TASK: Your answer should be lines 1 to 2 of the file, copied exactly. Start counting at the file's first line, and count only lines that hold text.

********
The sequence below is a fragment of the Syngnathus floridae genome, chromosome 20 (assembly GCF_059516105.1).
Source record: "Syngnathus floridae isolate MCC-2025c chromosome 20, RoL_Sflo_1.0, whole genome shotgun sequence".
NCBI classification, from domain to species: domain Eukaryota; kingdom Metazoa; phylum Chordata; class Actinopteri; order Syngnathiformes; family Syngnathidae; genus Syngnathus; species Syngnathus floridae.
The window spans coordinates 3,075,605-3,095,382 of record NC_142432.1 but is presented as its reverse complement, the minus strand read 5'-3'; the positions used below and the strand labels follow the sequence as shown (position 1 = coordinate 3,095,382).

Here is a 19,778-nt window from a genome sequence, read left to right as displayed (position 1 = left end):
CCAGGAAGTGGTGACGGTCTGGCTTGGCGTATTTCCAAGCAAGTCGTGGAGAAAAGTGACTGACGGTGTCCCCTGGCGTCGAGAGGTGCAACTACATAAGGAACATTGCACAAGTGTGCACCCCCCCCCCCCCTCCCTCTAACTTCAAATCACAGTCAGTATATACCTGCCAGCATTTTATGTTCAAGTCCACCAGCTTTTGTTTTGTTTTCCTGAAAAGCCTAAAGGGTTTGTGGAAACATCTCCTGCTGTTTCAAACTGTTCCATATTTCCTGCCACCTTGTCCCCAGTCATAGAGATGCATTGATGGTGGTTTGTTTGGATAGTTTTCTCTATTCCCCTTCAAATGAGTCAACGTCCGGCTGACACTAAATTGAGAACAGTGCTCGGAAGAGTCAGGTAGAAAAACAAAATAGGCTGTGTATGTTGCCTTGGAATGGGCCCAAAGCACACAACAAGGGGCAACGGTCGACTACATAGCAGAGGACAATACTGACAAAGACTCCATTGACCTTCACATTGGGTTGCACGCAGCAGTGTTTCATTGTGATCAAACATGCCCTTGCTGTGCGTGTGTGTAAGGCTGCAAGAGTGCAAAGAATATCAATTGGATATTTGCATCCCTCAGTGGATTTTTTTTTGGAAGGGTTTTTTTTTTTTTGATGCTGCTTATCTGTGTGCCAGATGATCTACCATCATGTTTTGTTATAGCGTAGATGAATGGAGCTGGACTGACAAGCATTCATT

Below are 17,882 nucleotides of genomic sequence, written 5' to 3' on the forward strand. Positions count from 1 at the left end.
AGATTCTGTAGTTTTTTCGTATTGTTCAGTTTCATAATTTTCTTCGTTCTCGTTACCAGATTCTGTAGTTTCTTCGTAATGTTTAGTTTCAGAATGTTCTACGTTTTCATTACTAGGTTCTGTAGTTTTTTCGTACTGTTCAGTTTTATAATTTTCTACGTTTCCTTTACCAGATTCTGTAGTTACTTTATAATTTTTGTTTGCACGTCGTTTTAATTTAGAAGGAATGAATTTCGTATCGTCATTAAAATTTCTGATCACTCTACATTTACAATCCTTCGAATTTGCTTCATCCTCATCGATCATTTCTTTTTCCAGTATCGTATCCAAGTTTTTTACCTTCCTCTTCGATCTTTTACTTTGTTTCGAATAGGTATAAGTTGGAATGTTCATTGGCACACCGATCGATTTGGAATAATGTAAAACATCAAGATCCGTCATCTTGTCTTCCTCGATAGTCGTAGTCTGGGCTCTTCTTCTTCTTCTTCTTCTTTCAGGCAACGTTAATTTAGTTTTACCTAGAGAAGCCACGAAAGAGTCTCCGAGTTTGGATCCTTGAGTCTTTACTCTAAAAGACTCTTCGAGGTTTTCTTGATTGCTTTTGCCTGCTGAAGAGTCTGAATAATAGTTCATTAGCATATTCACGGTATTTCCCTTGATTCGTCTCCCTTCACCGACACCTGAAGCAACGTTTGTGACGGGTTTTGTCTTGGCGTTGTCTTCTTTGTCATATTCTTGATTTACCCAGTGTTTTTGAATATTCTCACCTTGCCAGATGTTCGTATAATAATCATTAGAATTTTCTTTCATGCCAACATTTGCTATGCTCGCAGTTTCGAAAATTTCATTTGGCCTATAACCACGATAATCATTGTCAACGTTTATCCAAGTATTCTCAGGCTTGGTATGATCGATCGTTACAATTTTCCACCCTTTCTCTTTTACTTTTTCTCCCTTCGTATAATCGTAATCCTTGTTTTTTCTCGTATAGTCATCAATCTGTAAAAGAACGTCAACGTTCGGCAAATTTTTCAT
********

The sequence below is a fragment of the Syngnathus floridae genome, chromosome 20 (assembly GCF_059516105.1).
Source record: "Syngnathus floridae isolate MCC-2025c chromosome 20, RoL_Sflo_1.0, whole genome shotgun sequence".